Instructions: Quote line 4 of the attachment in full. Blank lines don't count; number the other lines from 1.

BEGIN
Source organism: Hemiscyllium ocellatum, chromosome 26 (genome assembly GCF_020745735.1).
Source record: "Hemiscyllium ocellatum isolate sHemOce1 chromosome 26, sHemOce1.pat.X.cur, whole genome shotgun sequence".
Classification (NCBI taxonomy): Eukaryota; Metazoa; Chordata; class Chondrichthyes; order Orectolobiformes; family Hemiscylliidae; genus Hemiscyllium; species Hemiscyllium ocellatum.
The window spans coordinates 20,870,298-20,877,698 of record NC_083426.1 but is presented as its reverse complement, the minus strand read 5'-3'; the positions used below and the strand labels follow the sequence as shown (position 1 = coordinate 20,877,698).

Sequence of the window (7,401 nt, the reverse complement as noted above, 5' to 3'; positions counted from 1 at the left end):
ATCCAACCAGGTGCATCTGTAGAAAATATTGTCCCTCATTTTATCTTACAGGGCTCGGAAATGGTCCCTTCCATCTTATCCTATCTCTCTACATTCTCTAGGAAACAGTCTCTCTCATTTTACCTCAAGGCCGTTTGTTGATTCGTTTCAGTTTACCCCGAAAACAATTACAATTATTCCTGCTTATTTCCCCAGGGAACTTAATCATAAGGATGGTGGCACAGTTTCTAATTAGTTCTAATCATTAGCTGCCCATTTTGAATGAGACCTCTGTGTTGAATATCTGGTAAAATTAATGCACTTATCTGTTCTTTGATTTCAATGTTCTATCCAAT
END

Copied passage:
The window spans coordinates 20,870,298-20,877,698 of record NC_083426.1 but is presented as its reverse complement, the minus strand read 5'-3'; the positions used below and the strand labels follow the sequence as shown (position 1 = coordinate 20,877,698).